The airline trade group is in full opposition to the Credit Card Competition Act (CCCA), legislation that aims to reduce credit card processing fees. Although the bill largely pits banks against retailers, Airlines for America argues that if the bill passes, it will eliminate travel reward programs for customers.
Marli Collier, the A4A communications manager, told TravelAwaits that because the bill targets interchange fees — the 2% rate that pays for credit card processing — it would destroy the revenue stream airlines use to fund the reward programs.
“Our customers are very passionate about the miles that they earn,” Collier said. “They choose these credit cards specifically so they can get rewarded for spending money they were already planning to spend.”
However, there’s much debate and information circulating online about what the CCCA will do if enacted, so we’re taking a look at what it is and the potential benefits and risks.
What is the Credit Card Competition Act?
The CCCA was filed in June by a bi-partisan group of Senators led by Majority Whip Dick Durbin, a Democrat from Illinois. The group said the goal of the legislation is to “enhance competition and choice in the credit card network market.”
The senators explained that the current market includes four networks: Visa, Mastercard, American Express, and Discover. However, they argue that Visa and Mastercard hold some 83% of the U.S. market, and with their “duopoly,” they impose some of the highest processing fees in the world.
The legislation would address the issue by requiring banks with assets of more than $100 billion to use more than one credit card processor, including one that isn’t Visa or Mastercard. It will also put a cap on processing fees. While the idea is to lower processing fees for retailers, some observers say the benefits for consumers are unclear.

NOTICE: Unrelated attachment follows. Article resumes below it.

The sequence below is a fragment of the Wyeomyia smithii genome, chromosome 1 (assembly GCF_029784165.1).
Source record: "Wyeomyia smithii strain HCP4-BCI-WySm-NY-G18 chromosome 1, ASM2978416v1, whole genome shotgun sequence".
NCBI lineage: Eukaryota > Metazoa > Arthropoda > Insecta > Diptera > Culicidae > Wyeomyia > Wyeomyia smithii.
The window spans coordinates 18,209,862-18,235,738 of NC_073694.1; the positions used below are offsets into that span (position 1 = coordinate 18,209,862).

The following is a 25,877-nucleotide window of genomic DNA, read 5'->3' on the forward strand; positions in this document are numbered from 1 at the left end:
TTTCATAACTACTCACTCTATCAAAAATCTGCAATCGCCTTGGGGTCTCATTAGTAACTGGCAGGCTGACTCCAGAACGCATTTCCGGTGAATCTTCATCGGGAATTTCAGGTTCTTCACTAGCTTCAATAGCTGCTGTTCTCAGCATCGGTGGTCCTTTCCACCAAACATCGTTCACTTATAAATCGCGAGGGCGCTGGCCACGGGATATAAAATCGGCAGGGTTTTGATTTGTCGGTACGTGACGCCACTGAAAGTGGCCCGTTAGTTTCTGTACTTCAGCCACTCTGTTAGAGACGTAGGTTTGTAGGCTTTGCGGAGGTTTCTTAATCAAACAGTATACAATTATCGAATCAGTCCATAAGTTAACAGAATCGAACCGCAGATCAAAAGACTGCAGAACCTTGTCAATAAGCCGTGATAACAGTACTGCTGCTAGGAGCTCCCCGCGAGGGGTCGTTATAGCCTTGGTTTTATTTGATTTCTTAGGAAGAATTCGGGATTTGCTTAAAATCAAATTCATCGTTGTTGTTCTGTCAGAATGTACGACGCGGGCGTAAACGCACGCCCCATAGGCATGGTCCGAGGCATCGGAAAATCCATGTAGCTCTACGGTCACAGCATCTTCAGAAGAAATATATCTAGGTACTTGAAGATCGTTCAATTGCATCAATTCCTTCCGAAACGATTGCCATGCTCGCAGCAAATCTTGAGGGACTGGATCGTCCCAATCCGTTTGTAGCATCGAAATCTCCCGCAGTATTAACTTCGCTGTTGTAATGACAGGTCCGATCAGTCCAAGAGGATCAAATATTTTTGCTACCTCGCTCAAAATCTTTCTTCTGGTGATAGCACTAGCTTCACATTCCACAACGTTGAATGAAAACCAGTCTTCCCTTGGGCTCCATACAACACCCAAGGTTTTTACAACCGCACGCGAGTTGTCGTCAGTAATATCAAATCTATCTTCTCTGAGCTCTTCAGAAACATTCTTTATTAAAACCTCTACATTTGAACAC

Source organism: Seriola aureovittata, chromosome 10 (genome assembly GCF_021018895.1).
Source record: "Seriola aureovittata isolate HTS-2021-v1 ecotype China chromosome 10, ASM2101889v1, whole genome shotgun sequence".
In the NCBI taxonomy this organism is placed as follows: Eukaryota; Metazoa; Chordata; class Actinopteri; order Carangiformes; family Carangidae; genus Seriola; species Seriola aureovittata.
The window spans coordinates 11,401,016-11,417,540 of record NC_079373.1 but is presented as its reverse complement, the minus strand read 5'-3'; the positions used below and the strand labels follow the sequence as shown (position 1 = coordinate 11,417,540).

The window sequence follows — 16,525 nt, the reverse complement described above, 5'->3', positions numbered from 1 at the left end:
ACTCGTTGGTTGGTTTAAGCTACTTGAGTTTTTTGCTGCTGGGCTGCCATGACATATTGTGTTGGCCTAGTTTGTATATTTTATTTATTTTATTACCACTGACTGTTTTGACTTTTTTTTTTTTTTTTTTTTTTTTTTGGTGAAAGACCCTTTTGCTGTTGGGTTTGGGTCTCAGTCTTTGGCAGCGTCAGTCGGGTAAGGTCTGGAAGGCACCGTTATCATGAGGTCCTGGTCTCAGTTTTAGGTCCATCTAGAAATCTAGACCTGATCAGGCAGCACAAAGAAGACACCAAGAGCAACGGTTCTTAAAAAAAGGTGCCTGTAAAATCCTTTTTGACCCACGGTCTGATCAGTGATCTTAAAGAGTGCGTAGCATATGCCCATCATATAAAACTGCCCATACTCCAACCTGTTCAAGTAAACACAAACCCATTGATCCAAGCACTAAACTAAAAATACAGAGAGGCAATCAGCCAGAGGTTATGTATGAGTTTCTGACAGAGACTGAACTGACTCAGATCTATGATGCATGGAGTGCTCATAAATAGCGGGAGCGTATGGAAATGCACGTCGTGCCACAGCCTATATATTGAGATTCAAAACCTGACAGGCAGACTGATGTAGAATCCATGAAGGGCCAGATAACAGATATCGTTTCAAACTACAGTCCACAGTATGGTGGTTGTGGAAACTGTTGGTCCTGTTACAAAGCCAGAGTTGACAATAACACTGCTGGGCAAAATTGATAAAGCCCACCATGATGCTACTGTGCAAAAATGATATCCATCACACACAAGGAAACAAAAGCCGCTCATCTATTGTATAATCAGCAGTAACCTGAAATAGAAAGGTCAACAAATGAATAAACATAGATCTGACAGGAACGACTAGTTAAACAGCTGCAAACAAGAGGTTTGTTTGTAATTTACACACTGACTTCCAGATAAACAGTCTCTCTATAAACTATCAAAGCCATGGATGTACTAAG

How does the bill affect points?
One of the main criticisms of the bill by groups like the Electronic Payments Coalition, a lobby representing banks and networks and has been leading the charge against the legislation, is that it would jeopardize credit card reward programs such as travel points or cash back.
The EPC argue the regulation would greatly reduce interchange rates — also known as swipe fees — which would pose a problem because they cover processing costs and fund reward programs. They say that’s what happened in 2010 when the Senate passed a similar measure — the Durbin Amendment to the Dodd-Frank Wall Street Reform and Consumer Protection Act — to regulate debit card processing fees. It resulted in the elimination of debit card rewards.
On the other hand, supporters of the bill like the Merchant Payments Coalition argue that rewards will not be affected by the legislation. They explain that banks create reward programs — as opposed to networks — to use as marketing tools to attract customers.
The MPC also argues that the revenue they’ll lose is only a fraction of the profit they will continue to make from swipe fees. In defense of the legislation, supporters say Australia passed similar reforms — despite Visa and Mastercard claiming they would hurt reward programs — but banks continued to offer them.